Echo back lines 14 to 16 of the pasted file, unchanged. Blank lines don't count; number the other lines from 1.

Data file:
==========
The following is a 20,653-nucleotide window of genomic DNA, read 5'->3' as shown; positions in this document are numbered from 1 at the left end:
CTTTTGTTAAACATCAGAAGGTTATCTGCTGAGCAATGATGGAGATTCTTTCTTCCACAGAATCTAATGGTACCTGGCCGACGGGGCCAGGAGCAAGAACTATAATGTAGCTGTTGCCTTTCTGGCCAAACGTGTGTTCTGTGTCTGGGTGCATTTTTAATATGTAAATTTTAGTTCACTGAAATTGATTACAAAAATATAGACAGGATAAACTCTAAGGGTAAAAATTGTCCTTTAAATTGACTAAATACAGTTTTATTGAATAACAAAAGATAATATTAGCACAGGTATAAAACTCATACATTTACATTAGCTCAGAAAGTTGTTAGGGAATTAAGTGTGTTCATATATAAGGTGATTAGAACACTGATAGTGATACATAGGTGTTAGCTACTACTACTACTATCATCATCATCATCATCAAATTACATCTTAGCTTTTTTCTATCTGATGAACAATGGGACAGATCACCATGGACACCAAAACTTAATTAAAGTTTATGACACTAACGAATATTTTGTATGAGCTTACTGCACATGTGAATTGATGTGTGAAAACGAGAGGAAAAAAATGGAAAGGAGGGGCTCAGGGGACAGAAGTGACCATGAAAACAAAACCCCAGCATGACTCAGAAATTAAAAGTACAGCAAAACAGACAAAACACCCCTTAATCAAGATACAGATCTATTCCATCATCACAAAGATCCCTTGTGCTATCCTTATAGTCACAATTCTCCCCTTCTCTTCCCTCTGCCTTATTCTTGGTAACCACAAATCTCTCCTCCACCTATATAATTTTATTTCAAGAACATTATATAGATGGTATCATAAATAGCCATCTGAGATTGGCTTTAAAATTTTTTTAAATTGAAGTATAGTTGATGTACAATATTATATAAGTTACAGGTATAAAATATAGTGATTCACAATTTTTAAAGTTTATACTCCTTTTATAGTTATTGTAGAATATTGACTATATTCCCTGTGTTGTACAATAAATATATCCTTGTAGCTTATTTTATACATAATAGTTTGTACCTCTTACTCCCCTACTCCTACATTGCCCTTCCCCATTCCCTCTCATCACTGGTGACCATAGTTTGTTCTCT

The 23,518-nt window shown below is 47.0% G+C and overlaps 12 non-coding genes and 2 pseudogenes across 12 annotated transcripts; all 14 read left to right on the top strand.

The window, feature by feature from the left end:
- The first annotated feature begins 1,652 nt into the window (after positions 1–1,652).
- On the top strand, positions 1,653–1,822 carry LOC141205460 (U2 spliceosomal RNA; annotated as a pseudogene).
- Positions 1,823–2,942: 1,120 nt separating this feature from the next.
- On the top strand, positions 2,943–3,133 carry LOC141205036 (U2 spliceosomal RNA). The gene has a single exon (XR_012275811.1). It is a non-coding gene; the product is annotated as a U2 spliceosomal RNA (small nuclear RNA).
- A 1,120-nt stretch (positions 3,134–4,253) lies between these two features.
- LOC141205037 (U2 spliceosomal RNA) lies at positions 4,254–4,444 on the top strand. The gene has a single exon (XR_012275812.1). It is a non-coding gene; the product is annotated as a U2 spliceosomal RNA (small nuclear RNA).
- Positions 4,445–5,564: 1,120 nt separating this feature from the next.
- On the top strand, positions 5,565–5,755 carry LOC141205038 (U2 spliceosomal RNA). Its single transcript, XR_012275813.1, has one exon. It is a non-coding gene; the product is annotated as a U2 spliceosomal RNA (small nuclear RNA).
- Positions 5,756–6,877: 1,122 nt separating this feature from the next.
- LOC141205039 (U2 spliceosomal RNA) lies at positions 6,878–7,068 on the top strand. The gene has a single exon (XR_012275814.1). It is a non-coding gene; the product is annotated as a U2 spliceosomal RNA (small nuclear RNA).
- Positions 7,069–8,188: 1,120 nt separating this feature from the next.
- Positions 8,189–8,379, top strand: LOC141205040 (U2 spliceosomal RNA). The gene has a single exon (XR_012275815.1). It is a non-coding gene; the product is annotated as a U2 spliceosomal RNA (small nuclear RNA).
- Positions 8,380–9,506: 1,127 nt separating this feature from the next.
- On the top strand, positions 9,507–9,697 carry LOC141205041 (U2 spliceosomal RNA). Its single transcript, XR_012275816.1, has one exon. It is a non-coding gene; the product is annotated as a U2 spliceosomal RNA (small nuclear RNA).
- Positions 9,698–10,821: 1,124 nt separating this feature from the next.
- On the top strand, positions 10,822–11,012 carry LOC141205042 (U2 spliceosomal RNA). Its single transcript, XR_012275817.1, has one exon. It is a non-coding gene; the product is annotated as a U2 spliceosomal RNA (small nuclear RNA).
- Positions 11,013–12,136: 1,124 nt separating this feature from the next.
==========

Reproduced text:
- LOC141205039 (U2 spliceosomal RNA) lies at positions 6,878–7,068 on the top strand. The gene has a single exon (XR_012275814.1). It is a non-coding gene; the product is annotated as a U2 spliceosomal RNA (small nuclear RNA).
- Positions 7,069–8,188: 1,120 nt separating this feature from the next.
- Positions 8,189–8,379, top strand: LOC141205040 (U2 spliceosomal RNA). The gene has a single exon (XR_012275815.1). It is a non-coding gene; the product is annotated as a U2 spliceosomal RNA (small nuclear RNA).